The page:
Giving a condition a name makes parents more likely to seek out meds even if they're ineffective
MONDAY, April 1 (HealthDay News) -- Labeling an infant's spitting up as gastroesophageal reflux disease (GERD) makes parents more interested in utilizing medication even when they are told the treatment is likely to be ineffective, according to a study published online April 1 in Pediatrics.
Laura D. Scherer, Ph.D., from the VA Ann Arbor Center for Clinical Management Research in Michigan, and colleagues surveyed parents in a general pediatric clinic regarding a hypothetical clinical scenario describing an infant who cries and spits up excessively but is otherwise healthy. Parents were randomized to a scenario in which the doctor either gave a diagnosis of GERD or did not provide a disease label. Additionally, half of the participants were told that existing medications are likely ineffective, and half were not given any medication effectiveness information.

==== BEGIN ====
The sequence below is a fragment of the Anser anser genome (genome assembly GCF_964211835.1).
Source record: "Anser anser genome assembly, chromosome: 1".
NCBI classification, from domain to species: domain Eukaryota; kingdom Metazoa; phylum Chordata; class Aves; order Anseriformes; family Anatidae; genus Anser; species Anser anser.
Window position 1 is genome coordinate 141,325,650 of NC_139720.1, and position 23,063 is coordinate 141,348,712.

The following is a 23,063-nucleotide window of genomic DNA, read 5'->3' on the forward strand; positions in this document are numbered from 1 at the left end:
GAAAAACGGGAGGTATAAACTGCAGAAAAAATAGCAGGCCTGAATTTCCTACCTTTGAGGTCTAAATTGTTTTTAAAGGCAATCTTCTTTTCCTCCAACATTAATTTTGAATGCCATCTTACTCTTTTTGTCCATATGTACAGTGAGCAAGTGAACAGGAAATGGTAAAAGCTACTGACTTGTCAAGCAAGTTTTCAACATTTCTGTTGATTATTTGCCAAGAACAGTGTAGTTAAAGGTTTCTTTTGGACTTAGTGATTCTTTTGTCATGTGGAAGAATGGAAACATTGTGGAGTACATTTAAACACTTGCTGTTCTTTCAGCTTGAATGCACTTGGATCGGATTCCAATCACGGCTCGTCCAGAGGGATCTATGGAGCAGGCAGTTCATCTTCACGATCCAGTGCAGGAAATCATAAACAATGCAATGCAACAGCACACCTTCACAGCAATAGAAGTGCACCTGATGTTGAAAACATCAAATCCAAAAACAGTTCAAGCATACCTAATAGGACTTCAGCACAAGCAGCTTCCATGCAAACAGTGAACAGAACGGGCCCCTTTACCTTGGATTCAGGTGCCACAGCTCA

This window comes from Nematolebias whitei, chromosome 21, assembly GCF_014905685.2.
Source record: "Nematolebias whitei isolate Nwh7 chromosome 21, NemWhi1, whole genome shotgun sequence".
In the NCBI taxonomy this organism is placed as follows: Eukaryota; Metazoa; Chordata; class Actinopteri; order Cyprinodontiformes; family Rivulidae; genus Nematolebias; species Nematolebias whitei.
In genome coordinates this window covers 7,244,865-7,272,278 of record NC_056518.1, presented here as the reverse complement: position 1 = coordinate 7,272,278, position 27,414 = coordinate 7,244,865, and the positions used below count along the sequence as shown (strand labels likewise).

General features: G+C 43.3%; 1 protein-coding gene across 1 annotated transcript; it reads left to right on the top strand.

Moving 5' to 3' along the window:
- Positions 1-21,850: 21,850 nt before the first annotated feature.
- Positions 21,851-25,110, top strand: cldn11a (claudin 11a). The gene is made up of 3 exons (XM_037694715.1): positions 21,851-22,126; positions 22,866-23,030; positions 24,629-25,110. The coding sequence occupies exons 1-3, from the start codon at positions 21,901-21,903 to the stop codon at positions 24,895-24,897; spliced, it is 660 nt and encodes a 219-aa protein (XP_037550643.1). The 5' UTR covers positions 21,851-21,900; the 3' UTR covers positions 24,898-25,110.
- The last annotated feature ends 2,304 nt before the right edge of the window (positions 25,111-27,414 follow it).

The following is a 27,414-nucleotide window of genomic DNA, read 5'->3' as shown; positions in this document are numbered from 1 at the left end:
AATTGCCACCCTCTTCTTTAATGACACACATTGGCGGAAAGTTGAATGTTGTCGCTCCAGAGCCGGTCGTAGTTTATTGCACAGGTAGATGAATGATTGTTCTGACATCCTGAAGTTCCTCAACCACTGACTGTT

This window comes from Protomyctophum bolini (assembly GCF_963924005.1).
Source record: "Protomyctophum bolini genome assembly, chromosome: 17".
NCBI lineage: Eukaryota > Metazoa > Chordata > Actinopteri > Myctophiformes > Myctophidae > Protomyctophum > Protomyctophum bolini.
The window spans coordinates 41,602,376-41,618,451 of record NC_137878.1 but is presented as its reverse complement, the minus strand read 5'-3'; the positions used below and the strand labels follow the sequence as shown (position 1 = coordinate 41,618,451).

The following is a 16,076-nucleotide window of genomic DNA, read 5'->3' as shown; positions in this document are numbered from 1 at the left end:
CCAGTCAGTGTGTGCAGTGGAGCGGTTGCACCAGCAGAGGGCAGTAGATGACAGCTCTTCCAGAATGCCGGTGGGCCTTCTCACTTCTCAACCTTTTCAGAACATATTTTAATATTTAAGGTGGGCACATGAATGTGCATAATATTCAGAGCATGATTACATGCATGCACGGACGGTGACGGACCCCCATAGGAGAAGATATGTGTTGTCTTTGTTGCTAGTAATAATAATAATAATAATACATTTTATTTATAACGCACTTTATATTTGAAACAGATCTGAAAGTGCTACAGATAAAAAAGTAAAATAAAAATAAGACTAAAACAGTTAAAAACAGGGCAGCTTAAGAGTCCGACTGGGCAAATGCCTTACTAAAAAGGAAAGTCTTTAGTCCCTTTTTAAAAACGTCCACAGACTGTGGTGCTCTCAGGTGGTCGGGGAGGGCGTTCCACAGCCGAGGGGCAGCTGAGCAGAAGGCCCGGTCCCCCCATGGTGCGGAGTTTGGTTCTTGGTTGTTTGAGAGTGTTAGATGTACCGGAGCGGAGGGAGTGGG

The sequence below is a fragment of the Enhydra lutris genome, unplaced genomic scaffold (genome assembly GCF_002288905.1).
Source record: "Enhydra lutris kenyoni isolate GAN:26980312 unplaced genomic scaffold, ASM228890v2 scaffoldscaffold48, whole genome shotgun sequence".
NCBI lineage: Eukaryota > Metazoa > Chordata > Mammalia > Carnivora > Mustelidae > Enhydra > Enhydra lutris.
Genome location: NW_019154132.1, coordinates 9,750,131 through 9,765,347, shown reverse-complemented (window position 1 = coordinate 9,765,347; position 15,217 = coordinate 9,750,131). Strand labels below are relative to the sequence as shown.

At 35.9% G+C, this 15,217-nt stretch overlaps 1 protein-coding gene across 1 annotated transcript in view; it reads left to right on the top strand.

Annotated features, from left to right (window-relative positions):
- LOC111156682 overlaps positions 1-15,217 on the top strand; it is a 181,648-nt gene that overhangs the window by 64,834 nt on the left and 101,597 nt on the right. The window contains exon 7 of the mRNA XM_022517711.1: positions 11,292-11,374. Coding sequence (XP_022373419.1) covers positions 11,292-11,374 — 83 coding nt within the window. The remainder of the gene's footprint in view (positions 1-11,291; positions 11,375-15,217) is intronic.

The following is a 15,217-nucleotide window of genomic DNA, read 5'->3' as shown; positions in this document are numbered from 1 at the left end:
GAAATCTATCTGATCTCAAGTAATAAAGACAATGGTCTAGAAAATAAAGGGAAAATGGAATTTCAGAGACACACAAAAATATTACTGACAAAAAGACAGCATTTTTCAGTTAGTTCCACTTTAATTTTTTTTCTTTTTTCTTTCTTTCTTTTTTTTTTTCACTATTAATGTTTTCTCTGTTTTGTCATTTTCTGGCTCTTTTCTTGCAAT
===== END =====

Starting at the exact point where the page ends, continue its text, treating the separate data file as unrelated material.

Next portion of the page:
The researchers found that even when they were told medications are probably ineffective, parents who received a GERD diagnosis were interested in medicating their infant. Parents who were not given a disease label were only interested in medication when medication effectiveness was not discussed (and hence likely assumed).
"These findings suggest that use of disease labels may promote over-treatment by causing people to believe that ineffective medications are both useful and necessary," the authors write.
Abstract (http://pediatrics.aappublications.org/content/early/2013/03/27/peds.2013-0286.full.pdf+html )Full Text (subscription or payment may be required) (http://pediatrics.aappublications.org/content/early/2013/03/27/peds.2013-0286.full.pdf+html )Editorial (subscription or payment may be required) (http://pediatrics.aappublications.org/search?tocsectionid=Commentary&amp;sortspec=date&amp;submit=Submit )